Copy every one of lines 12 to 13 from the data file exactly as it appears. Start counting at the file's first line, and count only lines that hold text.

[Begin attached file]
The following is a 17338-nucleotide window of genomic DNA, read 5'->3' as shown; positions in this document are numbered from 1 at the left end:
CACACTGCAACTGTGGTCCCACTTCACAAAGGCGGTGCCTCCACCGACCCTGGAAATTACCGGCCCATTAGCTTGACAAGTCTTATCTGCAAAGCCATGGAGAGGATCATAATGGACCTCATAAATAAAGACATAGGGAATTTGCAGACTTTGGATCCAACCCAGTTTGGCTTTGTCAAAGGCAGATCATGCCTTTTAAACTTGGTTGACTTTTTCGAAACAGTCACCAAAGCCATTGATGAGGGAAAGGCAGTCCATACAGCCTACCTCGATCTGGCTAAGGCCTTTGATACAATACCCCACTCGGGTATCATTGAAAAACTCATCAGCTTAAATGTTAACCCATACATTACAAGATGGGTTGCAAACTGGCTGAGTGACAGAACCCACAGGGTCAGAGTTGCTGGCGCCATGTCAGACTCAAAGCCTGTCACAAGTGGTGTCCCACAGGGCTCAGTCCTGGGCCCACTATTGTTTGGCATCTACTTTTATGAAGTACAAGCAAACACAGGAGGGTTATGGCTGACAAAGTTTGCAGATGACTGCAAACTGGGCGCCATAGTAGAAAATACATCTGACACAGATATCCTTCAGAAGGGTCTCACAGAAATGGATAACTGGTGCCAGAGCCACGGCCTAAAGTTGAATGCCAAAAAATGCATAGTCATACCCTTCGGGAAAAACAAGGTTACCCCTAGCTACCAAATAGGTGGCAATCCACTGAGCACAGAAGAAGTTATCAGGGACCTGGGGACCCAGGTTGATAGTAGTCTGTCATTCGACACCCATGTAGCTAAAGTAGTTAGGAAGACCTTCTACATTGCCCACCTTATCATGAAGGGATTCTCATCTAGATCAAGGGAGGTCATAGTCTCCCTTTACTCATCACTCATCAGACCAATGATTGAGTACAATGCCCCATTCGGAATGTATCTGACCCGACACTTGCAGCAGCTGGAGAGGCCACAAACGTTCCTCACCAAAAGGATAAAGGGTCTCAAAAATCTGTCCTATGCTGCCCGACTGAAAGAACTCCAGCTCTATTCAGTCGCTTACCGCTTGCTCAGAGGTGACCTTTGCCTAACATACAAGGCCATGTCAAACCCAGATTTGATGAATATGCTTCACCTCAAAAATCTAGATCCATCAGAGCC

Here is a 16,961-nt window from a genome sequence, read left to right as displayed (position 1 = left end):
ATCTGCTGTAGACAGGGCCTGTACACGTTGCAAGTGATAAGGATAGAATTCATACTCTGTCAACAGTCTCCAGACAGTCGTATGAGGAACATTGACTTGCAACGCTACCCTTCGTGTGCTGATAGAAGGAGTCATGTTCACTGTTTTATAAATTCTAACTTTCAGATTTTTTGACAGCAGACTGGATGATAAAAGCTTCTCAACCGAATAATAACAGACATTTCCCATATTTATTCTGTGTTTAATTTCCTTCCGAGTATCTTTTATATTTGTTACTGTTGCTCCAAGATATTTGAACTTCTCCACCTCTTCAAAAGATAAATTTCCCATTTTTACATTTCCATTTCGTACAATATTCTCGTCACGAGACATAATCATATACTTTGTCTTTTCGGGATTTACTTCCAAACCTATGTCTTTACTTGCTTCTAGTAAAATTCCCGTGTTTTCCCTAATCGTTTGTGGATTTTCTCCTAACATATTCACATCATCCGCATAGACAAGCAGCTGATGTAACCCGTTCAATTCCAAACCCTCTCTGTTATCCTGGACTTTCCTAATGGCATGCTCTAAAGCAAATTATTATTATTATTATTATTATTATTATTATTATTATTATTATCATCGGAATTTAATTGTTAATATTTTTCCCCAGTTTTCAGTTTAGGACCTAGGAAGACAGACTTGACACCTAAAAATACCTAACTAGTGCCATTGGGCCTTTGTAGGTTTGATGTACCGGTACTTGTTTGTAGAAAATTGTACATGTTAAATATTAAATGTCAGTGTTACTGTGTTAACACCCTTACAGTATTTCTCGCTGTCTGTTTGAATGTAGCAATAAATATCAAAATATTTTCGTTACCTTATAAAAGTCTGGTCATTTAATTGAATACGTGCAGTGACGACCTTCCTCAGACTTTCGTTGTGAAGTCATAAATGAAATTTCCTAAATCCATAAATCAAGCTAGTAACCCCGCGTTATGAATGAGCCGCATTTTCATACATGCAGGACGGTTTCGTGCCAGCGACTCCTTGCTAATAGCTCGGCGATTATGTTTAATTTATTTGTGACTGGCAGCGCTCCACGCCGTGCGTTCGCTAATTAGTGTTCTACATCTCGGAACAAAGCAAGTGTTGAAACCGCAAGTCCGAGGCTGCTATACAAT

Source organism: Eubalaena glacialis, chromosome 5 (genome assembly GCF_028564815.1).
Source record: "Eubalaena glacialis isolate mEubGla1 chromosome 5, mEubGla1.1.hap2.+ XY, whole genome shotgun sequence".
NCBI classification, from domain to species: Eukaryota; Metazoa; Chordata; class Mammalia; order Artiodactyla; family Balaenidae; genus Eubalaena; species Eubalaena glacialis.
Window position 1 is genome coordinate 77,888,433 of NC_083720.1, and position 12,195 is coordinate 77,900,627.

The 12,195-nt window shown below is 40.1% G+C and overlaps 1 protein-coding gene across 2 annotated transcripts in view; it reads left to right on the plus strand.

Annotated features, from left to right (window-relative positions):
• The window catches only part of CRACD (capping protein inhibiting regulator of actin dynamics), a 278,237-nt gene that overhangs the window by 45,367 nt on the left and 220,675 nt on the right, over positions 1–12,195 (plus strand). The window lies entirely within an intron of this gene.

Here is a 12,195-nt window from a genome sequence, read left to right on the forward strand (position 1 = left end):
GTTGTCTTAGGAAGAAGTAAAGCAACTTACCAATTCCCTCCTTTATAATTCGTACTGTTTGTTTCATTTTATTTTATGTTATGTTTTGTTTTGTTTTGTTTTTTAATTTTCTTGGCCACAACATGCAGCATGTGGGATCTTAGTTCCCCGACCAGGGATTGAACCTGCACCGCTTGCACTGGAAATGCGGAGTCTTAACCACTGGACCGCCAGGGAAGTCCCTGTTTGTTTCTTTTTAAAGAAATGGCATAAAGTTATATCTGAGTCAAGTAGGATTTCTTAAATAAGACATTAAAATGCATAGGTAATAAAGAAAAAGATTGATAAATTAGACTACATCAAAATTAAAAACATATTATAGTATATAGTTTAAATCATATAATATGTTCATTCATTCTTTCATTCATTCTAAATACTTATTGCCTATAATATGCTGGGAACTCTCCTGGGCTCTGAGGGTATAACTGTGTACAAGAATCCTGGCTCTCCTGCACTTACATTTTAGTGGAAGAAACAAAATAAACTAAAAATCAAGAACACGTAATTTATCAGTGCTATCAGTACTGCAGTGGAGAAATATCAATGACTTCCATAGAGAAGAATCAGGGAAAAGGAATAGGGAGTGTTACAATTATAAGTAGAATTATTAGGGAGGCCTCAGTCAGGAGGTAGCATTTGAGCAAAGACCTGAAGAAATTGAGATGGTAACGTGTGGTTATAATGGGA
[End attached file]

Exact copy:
Here is a 12,195-nt window from a genome sequence, read left to right on the forward strand (position 1 = left end):
GTTGTCTTAGGAAGAAGTAAAGCAACTTACCAATTCCCTCCTTTATAATTCGTACTGTTTGTTTCATTTTATTTTATGTTATGTTTTGTTTTGTTTTGTTTTTTAATTTTCTTGGCCACAACATGCAGCATGTGGGATCTTAGTTCCCCGACCAGGGATTGAACCTGCACCGCTTGCACTGGAAATGCGGAGTCTTAACCACTGGACCGCCAGGGAAGTCCCTGTTTGTTTCTTTTTAAAGAAATGGCATAAAGTTATATCTGAGTCAAGTAGGATTTCTTAAATAAGACATTAAAATGCATAGGTAATAAAGAAAAAGATTGATAAATTAGACTACATCAAAATTAAAAACATATTATAGTATATAGTTTAAATCATATAATATGTTCATTCATTCTTTCATTCATTCTAAATACTTATTGCCTATAATATGCTGGGAACTCTCCTGGGCTCTGAGGGTATAACTGTGTACAAGAATCCTGGCTCTCCTGCACTTACATTTTAGTGGAAGAAACAAAATAAACTAAAAATCAAGAACACGTAATTTATCAGTGCTATCAGTACTGCAGTGGAGAAATATCAATGACTTCCATAGAGAAGAATCAGGGAAAAGGAATAGGGAGTGTTACAATTATAAGTAGAATTATTAGGGAGGCCTCAGTCAGGAGGTAGCATTTGAGCAAAGACCTGAAGAAATTGAGATGGTAACGTGTGGTTATAATGGGA